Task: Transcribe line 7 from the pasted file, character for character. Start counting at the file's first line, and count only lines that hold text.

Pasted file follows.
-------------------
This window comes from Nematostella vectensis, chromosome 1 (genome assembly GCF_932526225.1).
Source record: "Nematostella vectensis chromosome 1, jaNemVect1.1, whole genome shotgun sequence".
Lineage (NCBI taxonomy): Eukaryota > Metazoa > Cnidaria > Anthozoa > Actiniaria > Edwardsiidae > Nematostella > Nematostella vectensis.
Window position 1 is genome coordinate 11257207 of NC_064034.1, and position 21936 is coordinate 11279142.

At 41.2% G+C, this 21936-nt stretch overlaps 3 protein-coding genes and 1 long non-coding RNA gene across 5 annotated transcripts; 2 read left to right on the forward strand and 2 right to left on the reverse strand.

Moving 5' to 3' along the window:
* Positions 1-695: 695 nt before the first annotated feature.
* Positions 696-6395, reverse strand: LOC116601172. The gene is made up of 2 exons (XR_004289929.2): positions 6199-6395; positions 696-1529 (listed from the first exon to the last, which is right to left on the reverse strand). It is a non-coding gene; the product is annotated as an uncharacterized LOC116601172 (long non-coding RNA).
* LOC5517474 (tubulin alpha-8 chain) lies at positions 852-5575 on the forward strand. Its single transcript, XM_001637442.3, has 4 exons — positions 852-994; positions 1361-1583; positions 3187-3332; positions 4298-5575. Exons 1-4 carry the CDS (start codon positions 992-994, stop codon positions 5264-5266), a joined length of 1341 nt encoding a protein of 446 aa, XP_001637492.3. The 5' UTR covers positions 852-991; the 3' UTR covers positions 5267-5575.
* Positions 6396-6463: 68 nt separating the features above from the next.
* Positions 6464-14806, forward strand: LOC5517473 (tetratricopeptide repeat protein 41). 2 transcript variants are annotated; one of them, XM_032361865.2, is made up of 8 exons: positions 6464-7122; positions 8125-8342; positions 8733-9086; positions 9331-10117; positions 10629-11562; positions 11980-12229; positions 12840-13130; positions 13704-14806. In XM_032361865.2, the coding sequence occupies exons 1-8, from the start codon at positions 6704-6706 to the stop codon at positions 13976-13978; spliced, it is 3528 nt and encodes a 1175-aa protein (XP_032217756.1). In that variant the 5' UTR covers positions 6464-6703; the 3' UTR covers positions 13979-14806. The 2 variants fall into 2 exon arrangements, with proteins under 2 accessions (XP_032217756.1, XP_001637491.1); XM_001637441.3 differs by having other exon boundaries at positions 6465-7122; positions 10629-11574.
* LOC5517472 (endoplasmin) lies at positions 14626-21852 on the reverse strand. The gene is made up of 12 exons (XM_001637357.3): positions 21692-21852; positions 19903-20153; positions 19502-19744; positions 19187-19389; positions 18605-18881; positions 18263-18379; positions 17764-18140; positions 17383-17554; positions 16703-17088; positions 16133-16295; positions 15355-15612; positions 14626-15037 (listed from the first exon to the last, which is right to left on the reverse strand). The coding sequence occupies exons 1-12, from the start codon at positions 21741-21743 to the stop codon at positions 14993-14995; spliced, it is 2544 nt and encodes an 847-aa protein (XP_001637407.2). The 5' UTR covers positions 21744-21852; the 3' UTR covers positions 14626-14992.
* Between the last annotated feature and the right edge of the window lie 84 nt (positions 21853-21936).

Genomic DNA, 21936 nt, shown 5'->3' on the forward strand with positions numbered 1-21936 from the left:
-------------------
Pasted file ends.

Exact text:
* Positions 1-695: 695 nt before the first annotated feature.